Lukyamuzi, also the shadow minister for Water and Environment, is unhappy that the Constitution is silent on oil revenue sharing as he stressed that each district in the country was supposed to share in the oil royalties, as the product was a national resource.
Lukyamuzi’s call came as he delivered a paper titled, ‘Oil Production and refining in Uganda: Environmental calamities’ to the rotary club of Kampala South, at Hotel Africana last week.
Uganda struck oil in the Albertine graben in 2006. Some of the 25 districts in which the region include: Adjumani, Amuru, Arua, Buhweju, Bushenyi, Buliisa, Bundibugyo, Hoima, Ibanda, Kabarole, Kamwenge, Kanungu, Kasese, Kibale, Kiryandongo, Kyenjojo, Masindi, Mitooma, Moyo, Nebbi, Ntoroko, Nwoya, Rubirizi, Rukungiri and Yumbe.
There is no legal framework to provide for oil revenue sharing, but the Public Finance Bill 2012, now before Parliament, provides for sharing of only royalties from oil between local governments in the Albertine graben and central government.
Clause 71 of the Public Finance Bill 2012, allocates 7 per cent of royalties to local governments in the Albertine rift and 93 per cent to the central government, meaning that the rest of the country can only benefit through the national budget allocation.
But Lukyamuzi argues that this is unfair, although other observers argue that other districts automatically benefit through budgetary allocations.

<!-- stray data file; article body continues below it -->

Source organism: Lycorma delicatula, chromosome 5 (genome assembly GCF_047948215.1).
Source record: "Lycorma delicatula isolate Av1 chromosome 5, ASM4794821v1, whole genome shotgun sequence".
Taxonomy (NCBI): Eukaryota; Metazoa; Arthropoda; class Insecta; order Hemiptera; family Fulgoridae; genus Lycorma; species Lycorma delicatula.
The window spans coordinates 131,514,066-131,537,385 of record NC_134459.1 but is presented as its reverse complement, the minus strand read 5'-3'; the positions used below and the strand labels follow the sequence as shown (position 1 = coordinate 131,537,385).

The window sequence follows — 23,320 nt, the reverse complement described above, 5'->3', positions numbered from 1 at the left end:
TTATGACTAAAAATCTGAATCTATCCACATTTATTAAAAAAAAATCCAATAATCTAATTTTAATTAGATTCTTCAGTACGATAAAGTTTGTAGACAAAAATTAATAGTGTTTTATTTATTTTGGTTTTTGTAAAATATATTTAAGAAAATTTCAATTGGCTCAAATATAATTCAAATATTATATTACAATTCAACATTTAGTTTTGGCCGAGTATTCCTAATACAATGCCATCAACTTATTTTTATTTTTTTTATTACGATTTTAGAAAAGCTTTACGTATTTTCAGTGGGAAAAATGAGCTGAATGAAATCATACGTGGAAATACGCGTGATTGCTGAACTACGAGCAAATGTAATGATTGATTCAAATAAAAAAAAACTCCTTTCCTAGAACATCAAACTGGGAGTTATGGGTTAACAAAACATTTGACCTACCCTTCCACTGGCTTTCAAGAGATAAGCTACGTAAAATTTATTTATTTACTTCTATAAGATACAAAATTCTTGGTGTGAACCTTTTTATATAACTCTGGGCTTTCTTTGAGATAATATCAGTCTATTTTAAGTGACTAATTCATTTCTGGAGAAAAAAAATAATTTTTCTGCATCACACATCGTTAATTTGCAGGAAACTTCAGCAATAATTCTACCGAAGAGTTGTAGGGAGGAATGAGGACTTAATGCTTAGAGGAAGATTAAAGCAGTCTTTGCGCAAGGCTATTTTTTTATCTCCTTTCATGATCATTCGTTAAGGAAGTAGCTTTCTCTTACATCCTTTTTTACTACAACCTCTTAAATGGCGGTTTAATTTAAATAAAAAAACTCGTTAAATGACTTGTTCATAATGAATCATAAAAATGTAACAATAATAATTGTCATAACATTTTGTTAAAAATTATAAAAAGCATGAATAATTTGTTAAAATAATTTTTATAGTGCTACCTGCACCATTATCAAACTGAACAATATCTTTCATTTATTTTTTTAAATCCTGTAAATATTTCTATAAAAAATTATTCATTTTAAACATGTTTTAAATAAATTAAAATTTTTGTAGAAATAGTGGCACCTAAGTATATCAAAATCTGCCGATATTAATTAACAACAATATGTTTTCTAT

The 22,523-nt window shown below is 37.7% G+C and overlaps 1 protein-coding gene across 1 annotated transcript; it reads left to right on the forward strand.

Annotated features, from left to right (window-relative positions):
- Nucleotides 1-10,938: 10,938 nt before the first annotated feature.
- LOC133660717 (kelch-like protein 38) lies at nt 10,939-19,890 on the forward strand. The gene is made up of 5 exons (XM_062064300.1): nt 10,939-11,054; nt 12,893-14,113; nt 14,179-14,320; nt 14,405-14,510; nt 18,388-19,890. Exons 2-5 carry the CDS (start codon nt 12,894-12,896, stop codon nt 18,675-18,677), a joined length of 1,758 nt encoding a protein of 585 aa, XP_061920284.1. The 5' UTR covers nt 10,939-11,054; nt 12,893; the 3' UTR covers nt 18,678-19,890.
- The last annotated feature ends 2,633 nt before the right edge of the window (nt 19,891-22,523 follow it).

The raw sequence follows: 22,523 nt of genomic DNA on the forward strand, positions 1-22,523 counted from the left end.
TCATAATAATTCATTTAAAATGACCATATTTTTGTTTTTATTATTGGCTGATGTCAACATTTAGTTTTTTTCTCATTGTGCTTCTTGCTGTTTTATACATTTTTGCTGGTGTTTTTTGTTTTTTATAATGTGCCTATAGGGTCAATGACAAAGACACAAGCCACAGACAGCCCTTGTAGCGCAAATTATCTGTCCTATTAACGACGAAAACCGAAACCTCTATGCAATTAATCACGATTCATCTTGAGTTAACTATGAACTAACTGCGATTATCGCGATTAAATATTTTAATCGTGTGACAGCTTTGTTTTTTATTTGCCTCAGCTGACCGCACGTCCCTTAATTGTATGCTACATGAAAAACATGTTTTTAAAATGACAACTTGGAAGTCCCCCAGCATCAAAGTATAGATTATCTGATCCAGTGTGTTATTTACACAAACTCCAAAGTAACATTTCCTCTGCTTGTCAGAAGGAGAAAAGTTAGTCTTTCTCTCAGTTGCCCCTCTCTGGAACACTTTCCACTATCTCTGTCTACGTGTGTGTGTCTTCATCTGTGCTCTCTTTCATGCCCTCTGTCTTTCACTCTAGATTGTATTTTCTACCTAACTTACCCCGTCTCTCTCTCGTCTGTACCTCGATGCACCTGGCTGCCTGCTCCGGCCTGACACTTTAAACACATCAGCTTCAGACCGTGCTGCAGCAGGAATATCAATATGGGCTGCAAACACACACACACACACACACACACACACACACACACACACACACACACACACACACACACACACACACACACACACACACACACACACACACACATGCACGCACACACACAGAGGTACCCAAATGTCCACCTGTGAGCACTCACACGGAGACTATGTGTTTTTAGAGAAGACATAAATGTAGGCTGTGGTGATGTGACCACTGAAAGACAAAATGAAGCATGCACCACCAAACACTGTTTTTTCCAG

“Every district should have a share of the oil royalties,” said Lukyamuzi. “We should streamline the allocation of royalties so that, even areas (districts) without oil will be constitutionally empowered to have a share of the oil royalties.”
However, Lukyamuzi’s proposal is likely to remain on paper as long as the ruling NRM party that commands majority in parliament doesn’t support it. Already, Bunyoro and Acholi are demanding for a higher share of oil revenues, though it is supposed to be a national resource and shared equally. Lukyamuzi says he is ready to table a private member’s constitutional amendment bill to provide for the amendment.
But MP Michael Werikhe (Bungokho South), the chairperson of Parliament’s Natural Resources committee, believes that Lukyamuzi’s proposal is not feasible in Uganda, but concedes it requires further scrutiny.
He says that besides oil, in other sectors such as mining and tourism, it is only the host communities that get a share of the royalties and then the rest of the country benefit through budget allocations since the revenues end up in the consolidated fund.
– The Observer